Release date: 2007-06-04
 

Southern Shrimp Alliance Efforts Lead to Better Enforcement of United States Trade Laws
 

(Newswire Today) —  Tarpon Springs, FL, United States, 2007-06-04 - Chinese shrimp are known for circumvention of antidumping duties and food safety violations. The U.S. Customs and Border Protection (CBP) has made preventing circumvention of the shrimp antidumping duty orders a priority according to the SSA.

   
 

The Southern Shrimp Alliance’s (SSA) coordination with its Congressional allies and U.S. Customs and Border Protection (CBP) promises to yield better enforcement against circumvention of the antidumping orders on frozen warmwater shrimp from Brazil, China, Ecuador, India, Thailand, and Vietnam. Transshipment, mislabeling product excluded as “dusted” shrimp, and other efforts to avoid antidumping duties on imported shrimp harm U.S. shrimp producers and make it more difficult for U.S. food safety inspectors and consumers to identify the origin of shrimp products.

“U.S. shrimpers don’t get the relief they deserve under U.S. trade laws when companies evade the antidumping orders,” explained John Williams, executive director of the SSA. “When companies circumvent the antidumping orders, they are also disguising the real origins of imported, farm-raised shrimp and evading risk-based food safety inspections.”

SSA has held numerous briefings with members of Congress and CBP to discuss circumvention of the antidumping orders. As a result of these briefings, Senator Jeff Sessions (R-AL) wrote a letter to CBP expressing concerns regarding transshipment and urging the agency to bolster enforcement. In recent meetings, CBP has confirmed to SSA that preventing circumvention of the shrimp antidumping duty orders is of grave concern to CBP and a high priority that it will aggressively address. SSA has worked closely with CBP and provided CBP with information indicating that transshipment of shrimp and mislabeling of so-called “dusted” shrimp are primary venues for circumvention.

China a Top Violator
China is a known violator of U.S. food safety laws. In April 2007, the U.S. Food and Drug Administration (FDA) found more than quadruple the number of Chinese shrimp with illegal drug residues than all of 2006 combined. This trend becomes more troubling when coupled with evidence that shrimp from China are being shipped to the United States under faulty country-of-origin labeling to avoid antidumping duties.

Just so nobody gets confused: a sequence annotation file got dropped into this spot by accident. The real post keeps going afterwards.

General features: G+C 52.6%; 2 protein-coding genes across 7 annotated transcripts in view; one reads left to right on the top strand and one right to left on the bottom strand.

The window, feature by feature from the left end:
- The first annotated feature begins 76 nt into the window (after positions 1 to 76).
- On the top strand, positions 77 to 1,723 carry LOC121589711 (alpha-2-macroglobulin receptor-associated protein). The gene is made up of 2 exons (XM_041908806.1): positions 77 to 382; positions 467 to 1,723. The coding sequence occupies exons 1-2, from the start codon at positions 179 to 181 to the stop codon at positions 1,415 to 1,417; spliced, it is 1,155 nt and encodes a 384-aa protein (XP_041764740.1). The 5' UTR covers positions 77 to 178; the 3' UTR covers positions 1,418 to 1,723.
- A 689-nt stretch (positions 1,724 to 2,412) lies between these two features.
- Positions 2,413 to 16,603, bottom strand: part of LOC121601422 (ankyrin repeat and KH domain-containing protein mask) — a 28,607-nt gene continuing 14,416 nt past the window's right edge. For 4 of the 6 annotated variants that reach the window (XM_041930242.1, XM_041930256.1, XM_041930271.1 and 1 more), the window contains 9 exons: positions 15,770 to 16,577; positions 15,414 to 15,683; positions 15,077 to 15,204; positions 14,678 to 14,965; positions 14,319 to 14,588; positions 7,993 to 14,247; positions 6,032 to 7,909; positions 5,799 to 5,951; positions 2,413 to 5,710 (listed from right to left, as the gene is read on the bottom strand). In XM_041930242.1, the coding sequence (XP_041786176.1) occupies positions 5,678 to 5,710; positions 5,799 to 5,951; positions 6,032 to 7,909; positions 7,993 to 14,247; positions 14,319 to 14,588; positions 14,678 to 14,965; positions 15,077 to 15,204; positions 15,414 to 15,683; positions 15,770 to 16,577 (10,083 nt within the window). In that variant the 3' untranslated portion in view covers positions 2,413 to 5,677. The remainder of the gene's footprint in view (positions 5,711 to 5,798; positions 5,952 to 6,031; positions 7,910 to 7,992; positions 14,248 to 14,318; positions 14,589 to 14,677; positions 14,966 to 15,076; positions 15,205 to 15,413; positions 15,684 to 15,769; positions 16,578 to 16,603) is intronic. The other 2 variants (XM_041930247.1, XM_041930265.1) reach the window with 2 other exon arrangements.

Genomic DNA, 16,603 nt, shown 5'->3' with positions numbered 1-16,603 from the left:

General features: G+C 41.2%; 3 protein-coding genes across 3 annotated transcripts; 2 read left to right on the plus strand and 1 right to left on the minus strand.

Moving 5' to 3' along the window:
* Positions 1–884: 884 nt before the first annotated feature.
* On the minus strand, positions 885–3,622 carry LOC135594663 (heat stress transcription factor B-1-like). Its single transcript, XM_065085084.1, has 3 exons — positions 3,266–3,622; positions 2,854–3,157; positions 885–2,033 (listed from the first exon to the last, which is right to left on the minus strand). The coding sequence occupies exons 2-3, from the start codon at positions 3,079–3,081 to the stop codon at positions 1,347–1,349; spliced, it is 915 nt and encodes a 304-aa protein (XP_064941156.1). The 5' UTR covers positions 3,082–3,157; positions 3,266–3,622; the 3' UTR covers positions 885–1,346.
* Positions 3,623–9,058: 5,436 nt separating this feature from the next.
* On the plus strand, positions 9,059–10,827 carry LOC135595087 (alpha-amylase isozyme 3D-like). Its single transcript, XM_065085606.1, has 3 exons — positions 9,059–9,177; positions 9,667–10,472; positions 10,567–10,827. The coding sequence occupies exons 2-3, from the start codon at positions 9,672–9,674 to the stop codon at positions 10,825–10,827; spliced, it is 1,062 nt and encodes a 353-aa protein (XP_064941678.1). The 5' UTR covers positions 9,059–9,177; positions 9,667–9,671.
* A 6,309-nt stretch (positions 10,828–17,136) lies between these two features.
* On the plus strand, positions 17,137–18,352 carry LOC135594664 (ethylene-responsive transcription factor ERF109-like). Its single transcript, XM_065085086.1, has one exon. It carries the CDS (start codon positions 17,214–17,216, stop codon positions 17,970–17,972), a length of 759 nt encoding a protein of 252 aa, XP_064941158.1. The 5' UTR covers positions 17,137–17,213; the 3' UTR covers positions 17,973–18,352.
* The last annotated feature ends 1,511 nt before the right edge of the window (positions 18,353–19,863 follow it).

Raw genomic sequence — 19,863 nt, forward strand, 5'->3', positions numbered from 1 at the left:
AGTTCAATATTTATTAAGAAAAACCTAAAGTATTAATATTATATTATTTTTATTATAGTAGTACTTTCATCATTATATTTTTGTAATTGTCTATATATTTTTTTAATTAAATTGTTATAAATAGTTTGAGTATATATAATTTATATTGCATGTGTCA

CBP and Immigration and Customs Enforcement found that a substantial amount of Chinese shrimp, totaling approximately $58 million in value, was unlawfully transshipped and labeled as a product of Indonesia.

It is likely other countries are also supplying Chinese shrimp to the U.S. market. For example, SSA monitoring demonstrates a sharp increase in shrimp exports from China to Malaysia and, simultaneously, from Malaysia to the United States, indicating that Chinese exporters are likely transshipping through Malaysia to avoid payment of antidumping duties. Malaysia exported only slightly more than 3 million pounds of shrimp to the United States in 2002. In 2006, Malaysian exports of shrimp to the United States were nearly 125 million pounds. Meanwhile, in 2002 China exported less than 2 million pounds of shrimp to Malaysia. By 2006, however, Chinese official exports of shrimp to Malaysia had grown to nearly 25 million pounds.

Chinese exporters have also significantly increased their shipments of shrimp treated with a small percentage of wheat or rice flour. Since so-called “dusted” shrimp are allegedly a precursor to breaded or battered shrimp and not subject to antidumping duties, imports of “dusted” shrimp leapt from 71,000 pounds in 2003 to over 26 million pounds in 2006. China supplied 99.5% of all imported “dusted” shrimp in 2006. However, U.S. breading production has experienced a dramatic decline during the same time period, indicating that “dusted” shrimp are not being breaded as intended. It appears that the process is easily reversed and, as such, the product competes directly with the domestically produced shrimp intended for protection under the antidumping order. CBP has confirmed that addressing this type of circumvention is a particular focus of the agency’s efforts.

“The SSA thanks Senator Sessions and CBP for their efforts in ensuring that the antidumping orders are not being unlawfully evaded by importers and that the domestic shrimp industry receives the relief these orders are intended to provide,” stated Williams. “We believe that the aggressive enforcement efforts by the CBP should lead to a substantial decline in imports of ‘dusted’ shrimp and mislabeled shrimp transshipped to avoid payment of antidumping duties.”

SSA is a non-profit alliance of members of the shrimp industry in eight states committed to preventing the continued deterioration of America's domestic shrimp industry and to ensuring the industry's future viability.

   
 

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